This opinion will be unpublished and

may not be cited except as provided by

Minn. Stat. § 480A.08, subd. 3 (1996).




Lorenzo (NMN) Johnson, petitioner,



State of Minnesota,


Filed September 9, 1997


Davies, Judge

Ramsey County District Court

File No. K895831

Hubert H. Humphrey III, Attorney General, 1400 NCL Tower, 445 Minnesota St., St. Paul, MN 55101 (for respondent)

Susan Gaertner, Ramsey County Attorney, Darrell C. Hill, Assistant County Attorney, Ramsey County Government Center-West, 50 West Kellogg Blvd., Suite 315, St. Paul, MN 55102 (for respondent)

Lorenzo Johnson, Box 55, Stillwater, MN 55082-0055 (pro se appellant)

Considered and decided by Klaphake, Presiding Judge, Davies, Judge, and Peterson, Judge.



By postconviction petition, appellant sought to have his convictions and sentences for second-degree felony murder and first-degree assault vacated, alleging that the restitution order breached the plea agreement and that he was denied effective assistance of postconviction counsel in an earlier proceeding. We affirm the postconviction court's summary denial of appellant's petition.


In March 1995, appellant Lorenzo Johnson stabbed two men, killing one and seriously wounding the other. Johnson pleaded guilty to second-degree felony murder and first-degree assault. He was sentenced to executed consecutive terms of 150 and 86 months (a total of 19 years, 8 months) and ordered to pay restitution totaling $4,956.90.

In October 1995, Johnson, with the assistance of counsel, petitioned for postconviction relief, seeking to withdraw his plea on the basis of ineffective assistance of trial counsel. He also challenged the consecutive sentences on the ground that they unfairly exaggerated the criminality of his conduct. Following an evidentiary hearing, the postconviction court denied relief on both grounds. This court affirmed that order. Johnson v. State, C6-96-597 (Minn. App. Sept. 3, 1996), review denied (Minn. Oct. 15, 1996).

In December 1996, Johnson, now pro se, brought a second petition for postconviction relief in which he requested that his convictions and sentences be vacated on the grounds that (1) he had, in the first postconviction proceeding, been denied effective assistance of counsel and (2) restitution was not part of the plea agreement. The district court summarily denied relief and Johnson now appeals.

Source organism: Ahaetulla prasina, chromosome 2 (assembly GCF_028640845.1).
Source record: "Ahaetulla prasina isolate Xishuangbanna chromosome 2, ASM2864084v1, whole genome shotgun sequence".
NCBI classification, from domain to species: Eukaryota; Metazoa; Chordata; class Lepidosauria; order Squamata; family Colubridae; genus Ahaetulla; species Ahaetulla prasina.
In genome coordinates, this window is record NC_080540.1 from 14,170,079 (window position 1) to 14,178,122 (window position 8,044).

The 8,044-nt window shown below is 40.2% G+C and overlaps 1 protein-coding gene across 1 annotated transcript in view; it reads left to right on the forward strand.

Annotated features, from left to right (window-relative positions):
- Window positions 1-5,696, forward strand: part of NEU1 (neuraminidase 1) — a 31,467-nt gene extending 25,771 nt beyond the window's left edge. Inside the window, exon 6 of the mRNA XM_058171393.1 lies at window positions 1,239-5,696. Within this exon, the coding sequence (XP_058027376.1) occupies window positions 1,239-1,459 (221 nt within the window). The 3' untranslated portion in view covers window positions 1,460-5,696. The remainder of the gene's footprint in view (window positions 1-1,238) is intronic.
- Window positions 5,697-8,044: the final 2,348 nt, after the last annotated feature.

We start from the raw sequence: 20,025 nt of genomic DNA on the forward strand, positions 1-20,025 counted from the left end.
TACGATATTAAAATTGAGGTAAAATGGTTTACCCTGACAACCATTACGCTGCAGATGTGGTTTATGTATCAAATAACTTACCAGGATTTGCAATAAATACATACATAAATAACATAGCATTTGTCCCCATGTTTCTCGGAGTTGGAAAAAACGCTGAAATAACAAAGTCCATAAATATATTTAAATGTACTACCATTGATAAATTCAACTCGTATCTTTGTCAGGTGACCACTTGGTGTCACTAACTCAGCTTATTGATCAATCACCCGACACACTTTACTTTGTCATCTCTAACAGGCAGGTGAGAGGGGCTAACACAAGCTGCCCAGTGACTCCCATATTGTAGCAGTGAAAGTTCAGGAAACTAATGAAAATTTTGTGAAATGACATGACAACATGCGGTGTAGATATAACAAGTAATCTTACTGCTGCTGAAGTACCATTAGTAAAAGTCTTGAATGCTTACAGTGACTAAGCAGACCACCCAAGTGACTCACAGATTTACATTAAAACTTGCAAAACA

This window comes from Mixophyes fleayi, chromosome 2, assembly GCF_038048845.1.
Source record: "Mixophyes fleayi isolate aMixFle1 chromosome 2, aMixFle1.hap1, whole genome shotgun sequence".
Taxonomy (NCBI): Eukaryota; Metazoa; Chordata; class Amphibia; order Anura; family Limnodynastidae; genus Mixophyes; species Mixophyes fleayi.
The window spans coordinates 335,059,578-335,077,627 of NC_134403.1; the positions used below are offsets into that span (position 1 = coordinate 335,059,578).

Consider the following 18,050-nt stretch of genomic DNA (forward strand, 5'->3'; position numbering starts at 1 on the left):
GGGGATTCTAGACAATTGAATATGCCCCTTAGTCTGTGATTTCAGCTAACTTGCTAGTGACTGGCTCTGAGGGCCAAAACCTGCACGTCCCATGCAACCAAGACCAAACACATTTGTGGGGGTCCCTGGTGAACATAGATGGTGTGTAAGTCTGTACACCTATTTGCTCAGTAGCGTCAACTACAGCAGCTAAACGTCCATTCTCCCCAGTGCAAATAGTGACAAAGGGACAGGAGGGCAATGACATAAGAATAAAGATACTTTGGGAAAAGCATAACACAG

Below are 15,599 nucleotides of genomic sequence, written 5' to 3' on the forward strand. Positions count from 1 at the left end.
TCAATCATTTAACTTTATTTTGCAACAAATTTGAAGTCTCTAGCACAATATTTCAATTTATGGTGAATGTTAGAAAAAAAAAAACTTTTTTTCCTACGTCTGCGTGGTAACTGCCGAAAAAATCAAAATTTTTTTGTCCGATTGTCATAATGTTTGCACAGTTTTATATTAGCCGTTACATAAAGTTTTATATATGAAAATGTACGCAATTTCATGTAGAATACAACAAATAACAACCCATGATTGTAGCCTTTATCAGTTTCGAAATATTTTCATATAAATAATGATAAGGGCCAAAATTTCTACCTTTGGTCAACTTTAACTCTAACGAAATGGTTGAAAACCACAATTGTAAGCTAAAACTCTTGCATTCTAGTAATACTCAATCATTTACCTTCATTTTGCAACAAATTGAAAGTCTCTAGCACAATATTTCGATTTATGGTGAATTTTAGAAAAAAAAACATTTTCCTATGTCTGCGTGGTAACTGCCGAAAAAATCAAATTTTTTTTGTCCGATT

This court's review of a postconviction proceeding is limited to determining whether the evidence is sufficient to sustain the findings of the postconviction court. Scruggs v. State, 484 N.W.2d 21, 25 (Minn. 1992). A "postconviction proceeding is a collateral attack on a judgment which carries a presumption of regularity and which, therefore, cannot be lightly set aside." State ex rel. Gray v. Tahash, 279 Minn. 248, 250, 156 N.W.2d 228, 229 (1968). Absent an abuse of discretion, a postconviction court's decision will not be disturbed on appeal. McMaster v. State, 551 N.W.2d 218, 218 (Minn. 1996).

A postconviction court is not required to hold an evidentiary hearing on a petition for postconviction relief unless the petitioner alleges facts that, "if proved by a fair preponderance of the evidence, would entitle [the petitioner] to the requested relief." Roby v. State, 547 N.W.2d 354, 356 (Minn. 1996).

I. Ineffective Assistance of Appellate Counsel

When a postconviction petitioner claims ineffective assistance of counsel, the petitioner must allege facts affirmatively proving that

counsel's representation "fell below an objective standard of reasonableness" and "that there is a reasonable probability that, but for counsel's unprofessional errors, the result of the proceeding would have been different."

Gates v. State, 398 N.W.2d 558, 561 (Minn. 1987) (quoting Strickland v. Washington, 466 U.S. 668, 688, 694, 104 S. Ct. 2052, 2068 (1984)).

Johnson alleges that his postconviction counsel was ineffective in that she failed to: (1) address the issue of coercion of his guilty pleas, subpoena witnesses, and obtain an affidavit from trial counsel's co-counsel; and (2) address the restitution order, which Johnson claims breached the plea agreement.

The alleged coercion of pleas was, in fact, raised as part of the ineffective assistance of trial counsel assertion in Johnson's first postconviction petition. The first postconviction court concluded that Johnson "was adequately represented at all times." This court has already affirmed that conclusion. Johnson, unpub. op. at 4.